Taxpayers that require licenses, permits, authorizations, tax exemptions or have to contract with the Central Government or any governmental agency must be up-to-date with their tax obligations.

To issue a municipal license, local authorities (i.e., municipalities) must verify that the individual or entity requesting the license is registered as a taxpayer before the TA.

Sanctions to third parties

The Law establishes sanctions for tax advisors (e.g., lawyers, accountants) who are considered responsible for the non-payment of taxes or for providing false information about the taxpayers.

General sales tax

The lease of immovable assets for a period not longer than one month is subject to sales tax.

Information available to the TA

The TA will have access to data held by the Superintendence of Financial Institutions (SUGEF, for its acronym in Spanish), regarding the identity of bank account holders (i.e., entity’s representation, domicile, legal capacity, occupation, corporate purpose and identity information of individual clients).

When the TA submit an information request authorized by a court ruling, financial institutions must submit the information requested by the TA.

Appraisals and expert opinions made by financial institutions to authorize loans are considered “foreseeable relevant information for tax purposes” and may be requested by the TA without a previous authorization from a judge. Financial institutions must inform their clients about information requests made by the TA.

Statute of limitations

The Law establishes that the computation of the statute of limitations starts on the first day of the month following the established date for tax payment. Before the Law, the computation of the statute of limitations started on 1 January of the year following the established date for tax payment.

The TA’s right to impose penalties must be exercised within four years as of the day following the taxpayer’s infraction.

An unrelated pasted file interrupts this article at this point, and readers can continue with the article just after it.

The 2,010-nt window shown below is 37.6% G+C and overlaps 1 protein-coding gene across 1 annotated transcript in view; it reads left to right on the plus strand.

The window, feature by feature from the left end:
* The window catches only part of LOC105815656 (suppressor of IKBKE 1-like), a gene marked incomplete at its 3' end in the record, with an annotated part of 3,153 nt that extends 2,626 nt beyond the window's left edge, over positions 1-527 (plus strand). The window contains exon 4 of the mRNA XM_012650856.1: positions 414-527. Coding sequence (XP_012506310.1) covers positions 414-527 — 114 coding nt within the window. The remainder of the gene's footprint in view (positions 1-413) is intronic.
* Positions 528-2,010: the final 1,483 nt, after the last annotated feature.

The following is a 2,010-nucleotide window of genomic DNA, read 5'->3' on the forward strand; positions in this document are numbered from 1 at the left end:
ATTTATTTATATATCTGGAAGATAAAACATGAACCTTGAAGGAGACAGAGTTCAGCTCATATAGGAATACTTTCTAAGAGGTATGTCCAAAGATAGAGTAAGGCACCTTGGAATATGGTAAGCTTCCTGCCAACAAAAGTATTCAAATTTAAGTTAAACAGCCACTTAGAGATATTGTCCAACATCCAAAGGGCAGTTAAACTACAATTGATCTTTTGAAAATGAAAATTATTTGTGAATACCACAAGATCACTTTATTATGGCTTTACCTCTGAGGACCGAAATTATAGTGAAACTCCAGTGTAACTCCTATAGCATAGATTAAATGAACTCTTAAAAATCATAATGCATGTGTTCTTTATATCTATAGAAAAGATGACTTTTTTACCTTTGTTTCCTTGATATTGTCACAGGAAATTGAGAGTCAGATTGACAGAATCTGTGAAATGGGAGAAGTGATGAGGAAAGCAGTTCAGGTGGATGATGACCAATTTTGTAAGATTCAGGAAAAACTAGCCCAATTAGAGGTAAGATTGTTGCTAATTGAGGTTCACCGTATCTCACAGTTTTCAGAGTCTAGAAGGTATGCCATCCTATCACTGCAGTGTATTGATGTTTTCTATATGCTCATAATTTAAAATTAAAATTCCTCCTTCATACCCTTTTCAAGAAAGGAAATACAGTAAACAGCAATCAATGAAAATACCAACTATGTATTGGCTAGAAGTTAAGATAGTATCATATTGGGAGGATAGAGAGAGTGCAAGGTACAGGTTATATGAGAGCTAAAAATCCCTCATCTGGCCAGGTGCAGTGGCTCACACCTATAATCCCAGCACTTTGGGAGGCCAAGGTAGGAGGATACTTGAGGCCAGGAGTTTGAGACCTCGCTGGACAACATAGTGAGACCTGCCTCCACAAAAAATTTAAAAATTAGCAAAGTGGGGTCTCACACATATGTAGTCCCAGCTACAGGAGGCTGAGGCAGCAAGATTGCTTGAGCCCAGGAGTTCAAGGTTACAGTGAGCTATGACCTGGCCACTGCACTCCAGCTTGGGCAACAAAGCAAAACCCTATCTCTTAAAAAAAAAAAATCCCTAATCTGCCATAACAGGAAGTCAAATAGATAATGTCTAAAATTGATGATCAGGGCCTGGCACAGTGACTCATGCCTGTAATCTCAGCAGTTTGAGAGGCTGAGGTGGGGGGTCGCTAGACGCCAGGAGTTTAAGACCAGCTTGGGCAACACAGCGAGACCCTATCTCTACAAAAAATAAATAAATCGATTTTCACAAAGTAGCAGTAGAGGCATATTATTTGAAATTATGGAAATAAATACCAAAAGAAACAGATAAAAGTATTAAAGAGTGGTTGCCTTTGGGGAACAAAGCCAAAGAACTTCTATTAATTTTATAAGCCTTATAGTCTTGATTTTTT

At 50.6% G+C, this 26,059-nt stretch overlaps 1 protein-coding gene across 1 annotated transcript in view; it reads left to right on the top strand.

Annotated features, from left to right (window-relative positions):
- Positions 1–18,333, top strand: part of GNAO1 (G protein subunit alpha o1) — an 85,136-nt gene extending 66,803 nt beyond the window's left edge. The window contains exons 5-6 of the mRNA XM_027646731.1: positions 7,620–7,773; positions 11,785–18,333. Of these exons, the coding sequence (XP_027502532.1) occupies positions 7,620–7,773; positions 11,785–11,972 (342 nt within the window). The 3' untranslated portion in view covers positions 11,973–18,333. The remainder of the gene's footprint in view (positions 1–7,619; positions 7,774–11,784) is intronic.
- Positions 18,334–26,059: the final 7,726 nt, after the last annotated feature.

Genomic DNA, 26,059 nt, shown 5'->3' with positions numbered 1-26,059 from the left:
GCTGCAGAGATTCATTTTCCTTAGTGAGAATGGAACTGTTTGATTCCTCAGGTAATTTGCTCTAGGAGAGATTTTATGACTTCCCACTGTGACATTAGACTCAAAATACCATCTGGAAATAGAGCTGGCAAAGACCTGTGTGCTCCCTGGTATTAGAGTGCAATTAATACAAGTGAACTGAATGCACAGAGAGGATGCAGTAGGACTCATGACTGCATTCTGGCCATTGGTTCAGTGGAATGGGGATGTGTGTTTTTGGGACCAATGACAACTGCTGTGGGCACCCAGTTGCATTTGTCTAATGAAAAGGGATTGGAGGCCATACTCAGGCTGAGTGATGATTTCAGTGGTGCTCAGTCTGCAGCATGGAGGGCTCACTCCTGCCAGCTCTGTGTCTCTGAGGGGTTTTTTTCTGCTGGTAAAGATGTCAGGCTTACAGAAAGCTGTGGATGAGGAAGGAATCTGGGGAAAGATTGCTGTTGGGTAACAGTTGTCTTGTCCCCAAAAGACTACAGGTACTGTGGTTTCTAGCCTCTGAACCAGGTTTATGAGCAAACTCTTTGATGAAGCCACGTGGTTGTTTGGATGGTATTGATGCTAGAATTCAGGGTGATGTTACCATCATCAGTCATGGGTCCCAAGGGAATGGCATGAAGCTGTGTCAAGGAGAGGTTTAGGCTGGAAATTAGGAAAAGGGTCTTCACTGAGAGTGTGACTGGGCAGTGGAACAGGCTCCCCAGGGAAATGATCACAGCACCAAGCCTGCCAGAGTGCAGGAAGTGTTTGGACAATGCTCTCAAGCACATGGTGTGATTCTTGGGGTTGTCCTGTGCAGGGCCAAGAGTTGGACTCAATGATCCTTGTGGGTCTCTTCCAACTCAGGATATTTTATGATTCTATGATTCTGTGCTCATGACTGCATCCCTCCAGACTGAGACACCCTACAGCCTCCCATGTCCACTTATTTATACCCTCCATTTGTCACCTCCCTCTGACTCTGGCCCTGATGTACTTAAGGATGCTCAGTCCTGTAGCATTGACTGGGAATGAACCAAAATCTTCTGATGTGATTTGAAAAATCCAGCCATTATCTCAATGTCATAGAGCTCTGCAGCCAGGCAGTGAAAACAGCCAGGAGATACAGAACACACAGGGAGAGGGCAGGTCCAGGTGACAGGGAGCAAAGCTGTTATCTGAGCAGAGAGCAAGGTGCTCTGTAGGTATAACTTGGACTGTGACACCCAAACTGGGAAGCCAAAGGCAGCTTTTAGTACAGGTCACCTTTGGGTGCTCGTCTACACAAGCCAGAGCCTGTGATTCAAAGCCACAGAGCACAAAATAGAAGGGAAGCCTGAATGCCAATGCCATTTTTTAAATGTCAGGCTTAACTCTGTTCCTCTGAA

Upon receiving a tax fraud claim, the public prosecutor has a five-year deadline, starting on 1 January of the year following the charges, to submit the criminal charge.


The Law makes certain amendments to rules related to penalties. Specifically, the Law modifies the penalty for failure to comply with TA control actions. If a taxpayer is under a tax examination and partially complies with providing the required information or provides information that does not match the requested information, the taxpayer will be treated as committing an infringement. The Law reduced the minimum penalty for taxpayers that fail to fully comply with the information requirements from 10 base salaries to 3 base salaries.

The Law also modifies the penalties for failure to provide information required by the TA. The Law adds subsections a), b) and c) to Section 83 of the Tax Code to regulate penalties applicable to taxpayers and third parties that provide only part of the required information or provide information that does not match the requested information. The minimum penalty for taxpayers and third parties that fail to fully comply with the required information is reduced from 10 base salaries to 3 base salaries.

Collection procedures

A new chapter on collection procedures allows the TA to request a seizure of the taxpayer’s property, when it determines that there is a risk that the property may be transferred in order to avoid tax payment. The TA is authorized to receive—before appraisal—immovable and movable goods from taxpayers, as payment of tax obligations. The TA is also authorized to proceed with the electronic auctioning of the collected assets.

Tax debt certifications issued by the TA collection’s office are deemed enforceable titles.

EYG no. 00329-171Gbl

Download this Tax Alert as a PDF file